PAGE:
They belonged to groups ranging from the Yale Coalition for Peace to the Yale Political Union, but the 45 students forming a large circle in the Woolsey Hall rotunda Wednesday night all said they had one thing in common: They wanted to speak, and they wanted someone to listen.
At Wednesday night’s informal speakout, the students had a forum and an audience. Discussing everything from tenure for female faculty to unions to New Haven’s public schools, the students spent nearly an hour describing what organizer Zach Schwartz-Weinstein ’04 termed their “visions for change at Yale.”
The Undergraduate Organizing Committee, which has held teach-ins about labor issues and meetings to support Yale’s unions, organized the speakout.
Schwartz-Weinstein, who moderated the event, said organizers held the speakout so members of different campus organizations could discuss how the University administration has dealt with their groups’ concerns.
“Free speech and the oppression of free speech is becoming a central issue on this campus,” he said. “A lot of different groups on campus have an issue with the way the administration has addressed their concerns [and] we thought it would be very powerful if we could come together and share that.”
Many students in attendance said they wanted more communication between undergraduates and administrators — particularly a more meaningful dialogue with Yale President Richard Levin. Others said the University needs to facilitate free speech among its students.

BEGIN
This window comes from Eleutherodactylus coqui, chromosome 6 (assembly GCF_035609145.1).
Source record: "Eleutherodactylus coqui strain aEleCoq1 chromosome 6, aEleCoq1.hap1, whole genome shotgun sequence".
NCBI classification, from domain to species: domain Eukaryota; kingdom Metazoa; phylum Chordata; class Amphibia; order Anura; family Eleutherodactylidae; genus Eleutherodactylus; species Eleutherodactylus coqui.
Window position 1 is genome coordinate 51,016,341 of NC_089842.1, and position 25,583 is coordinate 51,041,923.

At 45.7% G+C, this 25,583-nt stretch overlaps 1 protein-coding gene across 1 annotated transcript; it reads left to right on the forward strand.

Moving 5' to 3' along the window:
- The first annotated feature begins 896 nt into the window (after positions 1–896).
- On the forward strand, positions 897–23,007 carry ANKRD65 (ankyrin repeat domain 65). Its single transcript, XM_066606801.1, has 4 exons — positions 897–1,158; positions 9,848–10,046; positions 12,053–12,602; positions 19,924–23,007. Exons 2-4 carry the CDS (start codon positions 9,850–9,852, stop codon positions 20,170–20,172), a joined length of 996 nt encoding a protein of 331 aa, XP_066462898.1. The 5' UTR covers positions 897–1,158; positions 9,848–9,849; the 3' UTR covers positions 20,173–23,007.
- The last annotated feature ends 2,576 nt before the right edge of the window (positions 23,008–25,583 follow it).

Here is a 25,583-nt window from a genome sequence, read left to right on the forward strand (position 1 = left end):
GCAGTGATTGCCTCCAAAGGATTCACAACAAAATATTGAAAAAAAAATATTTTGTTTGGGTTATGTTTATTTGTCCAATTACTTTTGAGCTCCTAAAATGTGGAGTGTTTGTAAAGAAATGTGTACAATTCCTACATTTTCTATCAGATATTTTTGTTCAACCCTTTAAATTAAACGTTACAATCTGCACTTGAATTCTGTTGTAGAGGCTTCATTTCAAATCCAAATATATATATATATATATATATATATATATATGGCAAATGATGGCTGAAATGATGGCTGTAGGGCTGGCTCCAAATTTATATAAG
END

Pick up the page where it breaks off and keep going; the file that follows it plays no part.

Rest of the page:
“President Levin talked about representation at the open forum — well, this is representation,” Abbey Hudson ’03 said. “Students on campus do care about the community, do care about workers, do care about Yale — The Party of the Right, the YPU [and other organizations] should stand with us and make sure everyone, no matter what their opinions, can say it on our campus.”
Other students described concerns about the University’s relationship with New Haven, saying Yale should exert a “more positive influence” on the surrounding community. Echoing many in the rotunda, Amelia Frank-Vitale ’05 said she was upset about the disparity between “what goes on inside and outside” the University’s gates.
But others said the only way for Yale to change that disparity is by becoming more than just a philanthropic organization.
One of the ways the University can do that, other students said, is by changing its relationship with its employees.
“[There needs to be] more money — for the people who I work with, the people who I live with, the people who sweep this floor, the people who make up this community,” Alek Felstiner ’04 said. Felstiner was one of two students detained during parents’ weekend for handing out union pamphlets in the rotunda.
Yevgeny Vilensky ’03, who introduced himself by saying that he had come to challenge other students’ viewpoints, said the University already does enough for New Haven and cannot take responsibility for all of the city’s problems.
“Yale’s primary obligation is to its students,” he said.
But others at the speakout said Yale’s interactions with the community and its employees make a difference in its relationship with its students.
Schwartz-Weinstein said that all the assembled students’ concerns were important in improving the University.
“What we expressed today was really powerful,” he said after the speakout. “We need to come together and shape a Yale where there are Native American ethnic counselors, where workers get paid more than $7 an hour, where students are not threatened with arrest, where employees are not arrested, and where New Haven is — a partner.”